Enabling People with Dementia: Understanding and Implementing Person-Centred Care

  • Pat Hobson
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This new updated edition challenges the perceptions, beliefs and attitudes of professionals working in dementia care settings by drawing on the theory of person-centred care. It demonstrates the importance of this theory for interacting with and caring for people with dementia. It also provides an overview of the theory in relation to two other well-known theories on dementia, and stresses the need to consider the world from the perspective of people with dementia. Moreover, the book examines the importance of dementia care environments, positive interactions, meaningful activities and the concept of personhood, which are all essential to improving the health and wellbeing of people living with dementia. In closing, it underscores the need to remember that the focus of care should be on maximizing the person's abilities, enabling them, and promoting person-centred care. Given its content and style, the book offers a resource that can be read and understood by health and social care professionals alike, as well as anyone else caring for someone with dementia, including family members and carers.
Inhoudsopgave
About the author Acknowledgements Dedications Introduction CHAPTER 1. Background to Person-Centered Care theory D: Dementia P: Personality B: Biography H: Health status N: Neurological impairment S: Social psychology Conclusion CHAPTER 2. Malignant Social Psychology (MSP) - Behaviours that threaten dignity and respect Kitwood's Malignant Social Psychology Examples of Kitwood's MSP that threaten dignity in care homes Treachery Disempowerment Infantilisation Labelling Banishment Objectification Withholding Accusation Invalidation Outpacing Imposition Disparagement Disruption Mockery Stigmatisation Ignoring CHAPTER 3. Positive Person Work (PPW) - Behaviours that promote dignity Celebration Collaboration Creation Facilitation Holding Negotiation Play Recognition Relaxation Timelation Validation CHAPTER 4. Person-Centered models in dementia The VIPS framework in dementia care Key elements of the VIPS framework V: Valuing People I: Individualised Care P: Personal Perspectives S: Social Environment The "Feelings Matter Most" Model The Eight Key Attributes Behavioural Stages Model of Care Unique Life-World-Environment: Model of Dementia Care The person's unique life The person's unique world The person's unique environment Summary CHAPTER 5. Experiences of the person with dementia and how it affects them The temporal lobes Frontal lobes Parietal lobes Occipital lobes The brain stem The cerebellum Summary of how dementia affects the person CHAPTER 6. Different stages and types of dementia Mild dementia Moderate dementia Advanced dementia Different types of dementia Alzheimer's type dementia Experiences of people with Alzheimer's type dementia Vascular dementia Dementia of Lewy bodies (DLB) Frontal-temporal lobe dementia Aids related dementia Creutzfeldt Jacob Disease (CJD) Types of CJD Alcohol related dementia CHAPTER 7. Implementing person-centered communication Behaviour as a form of communication Meeting the emotional needs of people with dementia The importance of focusing on emotional needs Emotional needs and significant memories The response of health and social care staff Communication that focuses on feelings and emotions Summary on communication CHAPTER 8. Managing behaviours that challenge Definition of behaviors that challenge Five main categories of causes of behaviors that challenge Different types of behaviors that challenge `See the person first, not the behaviour' approach Using person-centred strategies to deal with behaviours that challenge Example: Managing behaviour within an acute ward Example: Managing behaviour within a care home Example: Managing behaviours within person's own home Summary on managing behaviours that challenge CHAPTER 9. Designing environments that enable Experiences of people with dementia and the environment Key issues to consider when designing a dementia care environment The environment needs fewer restrictions Provide a sense of belonging Provide the need for inclusion Provide a sense of purpose Provide the need for a unique identity Designing the environment - the initial phase Physical environment and social interaction What does a home-like environment involve Physical environments that disable Examples of colour schemes and textures to avoid Environments that enable with good colour contrast Examples of good colour contrast in significant areas Environments that meet emotional and social needs Summary on designing environments that enable CHAPTER 10. Maintaining meaningful activities The purpose of activities The activity coordinator: myths surrounding this role Structured versus unstructured activities Impact of dementia on activities The environment and activities The power of human interaction Activities should meet the emotional needs of people with dementia Activities led by the person with dementia The importance of everyday activities Example: How activities can meet emotional needs Example: How activities can be unstructured Example: How activities can be individualised Example: How activities can be meaningful Summary on maintaining activities CHAPTER 11. Conclusion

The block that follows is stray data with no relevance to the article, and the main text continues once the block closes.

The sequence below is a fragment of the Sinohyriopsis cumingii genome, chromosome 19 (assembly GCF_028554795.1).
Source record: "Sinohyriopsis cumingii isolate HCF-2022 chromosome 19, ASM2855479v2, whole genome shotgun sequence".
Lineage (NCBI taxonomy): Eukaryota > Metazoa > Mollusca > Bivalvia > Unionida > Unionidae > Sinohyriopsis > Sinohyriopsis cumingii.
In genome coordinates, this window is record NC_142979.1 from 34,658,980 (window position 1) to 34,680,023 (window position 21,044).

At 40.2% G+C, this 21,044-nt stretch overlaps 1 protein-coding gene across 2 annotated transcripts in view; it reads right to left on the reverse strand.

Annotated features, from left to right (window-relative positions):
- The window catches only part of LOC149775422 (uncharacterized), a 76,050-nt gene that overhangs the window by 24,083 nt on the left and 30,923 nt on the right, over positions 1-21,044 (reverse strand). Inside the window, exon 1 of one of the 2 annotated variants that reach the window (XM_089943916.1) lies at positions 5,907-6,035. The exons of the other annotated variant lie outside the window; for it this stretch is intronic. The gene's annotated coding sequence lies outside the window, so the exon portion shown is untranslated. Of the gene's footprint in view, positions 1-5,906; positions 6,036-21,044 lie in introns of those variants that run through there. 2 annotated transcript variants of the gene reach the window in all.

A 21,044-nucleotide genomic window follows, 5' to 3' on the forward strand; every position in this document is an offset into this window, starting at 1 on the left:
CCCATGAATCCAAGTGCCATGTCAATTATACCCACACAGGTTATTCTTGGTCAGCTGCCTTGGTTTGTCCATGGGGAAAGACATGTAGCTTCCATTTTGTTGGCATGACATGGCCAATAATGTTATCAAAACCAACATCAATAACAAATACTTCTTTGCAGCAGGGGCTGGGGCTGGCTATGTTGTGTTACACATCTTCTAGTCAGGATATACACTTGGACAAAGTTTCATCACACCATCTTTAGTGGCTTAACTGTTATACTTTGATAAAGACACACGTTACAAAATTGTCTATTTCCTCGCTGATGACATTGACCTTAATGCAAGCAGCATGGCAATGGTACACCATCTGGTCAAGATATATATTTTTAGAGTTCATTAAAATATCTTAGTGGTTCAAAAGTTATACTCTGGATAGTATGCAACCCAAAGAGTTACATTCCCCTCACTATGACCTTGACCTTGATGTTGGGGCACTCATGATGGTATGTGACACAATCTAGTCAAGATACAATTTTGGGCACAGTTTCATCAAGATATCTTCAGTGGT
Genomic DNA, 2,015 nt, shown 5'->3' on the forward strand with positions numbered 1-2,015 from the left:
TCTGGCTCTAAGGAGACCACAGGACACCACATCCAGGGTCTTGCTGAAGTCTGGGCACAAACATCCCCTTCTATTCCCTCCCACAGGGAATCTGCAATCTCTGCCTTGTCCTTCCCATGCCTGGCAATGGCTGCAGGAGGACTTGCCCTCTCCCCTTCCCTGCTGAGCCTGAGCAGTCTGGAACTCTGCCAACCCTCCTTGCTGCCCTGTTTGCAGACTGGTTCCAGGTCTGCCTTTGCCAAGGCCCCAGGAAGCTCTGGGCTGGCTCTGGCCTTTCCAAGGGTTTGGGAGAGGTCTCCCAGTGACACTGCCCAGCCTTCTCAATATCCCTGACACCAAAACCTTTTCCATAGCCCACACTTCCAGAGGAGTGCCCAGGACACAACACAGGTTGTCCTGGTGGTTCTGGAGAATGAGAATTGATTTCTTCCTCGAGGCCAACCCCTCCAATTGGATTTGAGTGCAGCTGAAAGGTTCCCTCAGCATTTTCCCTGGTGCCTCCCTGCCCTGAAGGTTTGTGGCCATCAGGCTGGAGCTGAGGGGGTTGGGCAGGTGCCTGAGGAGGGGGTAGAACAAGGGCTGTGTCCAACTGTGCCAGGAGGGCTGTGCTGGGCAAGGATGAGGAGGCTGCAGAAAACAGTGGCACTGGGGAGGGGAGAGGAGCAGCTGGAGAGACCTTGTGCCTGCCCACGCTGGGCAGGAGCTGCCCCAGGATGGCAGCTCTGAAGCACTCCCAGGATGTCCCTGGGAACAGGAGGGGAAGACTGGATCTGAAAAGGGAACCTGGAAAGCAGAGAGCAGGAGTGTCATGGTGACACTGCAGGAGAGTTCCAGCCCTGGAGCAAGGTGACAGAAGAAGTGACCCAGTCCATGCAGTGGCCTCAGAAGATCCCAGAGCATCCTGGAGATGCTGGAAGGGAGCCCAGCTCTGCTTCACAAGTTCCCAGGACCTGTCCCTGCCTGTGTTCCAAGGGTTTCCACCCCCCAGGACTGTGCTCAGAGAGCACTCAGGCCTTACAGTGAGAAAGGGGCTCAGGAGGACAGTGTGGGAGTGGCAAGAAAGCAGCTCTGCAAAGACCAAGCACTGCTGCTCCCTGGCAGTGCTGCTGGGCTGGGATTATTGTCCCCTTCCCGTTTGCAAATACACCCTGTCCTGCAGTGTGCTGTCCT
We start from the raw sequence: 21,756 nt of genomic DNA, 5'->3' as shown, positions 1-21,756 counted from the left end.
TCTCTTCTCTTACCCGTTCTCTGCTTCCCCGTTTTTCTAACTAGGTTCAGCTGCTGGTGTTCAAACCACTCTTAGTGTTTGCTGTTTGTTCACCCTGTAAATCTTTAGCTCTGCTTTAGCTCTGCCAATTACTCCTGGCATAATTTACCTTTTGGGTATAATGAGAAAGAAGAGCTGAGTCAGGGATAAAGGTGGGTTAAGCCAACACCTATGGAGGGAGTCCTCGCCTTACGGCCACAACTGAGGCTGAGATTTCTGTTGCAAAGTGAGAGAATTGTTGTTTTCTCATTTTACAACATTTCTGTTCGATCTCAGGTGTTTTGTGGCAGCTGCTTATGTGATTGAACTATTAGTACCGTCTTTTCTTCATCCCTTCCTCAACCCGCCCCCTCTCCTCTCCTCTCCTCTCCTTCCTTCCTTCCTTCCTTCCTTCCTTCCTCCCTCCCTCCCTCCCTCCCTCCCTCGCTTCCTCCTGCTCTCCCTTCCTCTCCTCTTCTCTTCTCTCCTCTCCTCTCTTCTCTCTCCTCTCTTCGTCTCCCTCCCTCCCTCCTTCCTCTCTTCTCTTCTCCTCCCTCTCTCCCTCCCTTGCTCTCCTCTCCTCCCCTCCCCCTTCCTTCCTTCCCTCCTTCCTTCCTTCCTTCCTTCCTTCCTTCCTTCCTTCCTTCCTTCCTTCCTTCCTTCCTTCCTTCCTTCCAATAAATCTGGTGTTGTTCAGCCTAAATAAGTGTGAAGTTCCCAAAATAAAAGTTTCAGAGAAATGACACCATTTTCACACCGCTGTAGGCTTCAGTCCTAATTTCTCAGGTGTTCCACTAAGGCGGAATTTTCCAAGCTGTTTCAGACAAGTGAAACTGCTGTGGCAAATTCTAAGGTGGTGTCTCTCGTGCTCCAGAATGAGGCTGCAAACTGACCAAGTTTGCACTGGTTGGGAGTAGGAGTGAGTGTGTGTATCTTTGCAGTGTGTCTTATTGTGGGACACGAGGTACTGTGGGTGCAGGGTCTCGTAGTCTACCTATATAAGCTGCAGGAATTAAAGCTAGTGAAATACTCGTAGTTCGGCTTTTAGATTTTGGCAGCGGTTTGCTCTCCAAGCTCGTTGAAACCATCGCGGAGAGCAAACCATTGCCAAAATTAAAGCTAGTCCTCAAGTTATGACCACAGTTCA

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Productdetails
Uitgavejaar 2019
ISBN 9783030204785
Verschijningsdatum 20 sep. 2019
Omvang 92
Editie 3rd ed. 2019
Auteur(s) Pat Hobson
Bindwijze Paperback
Taal Engels

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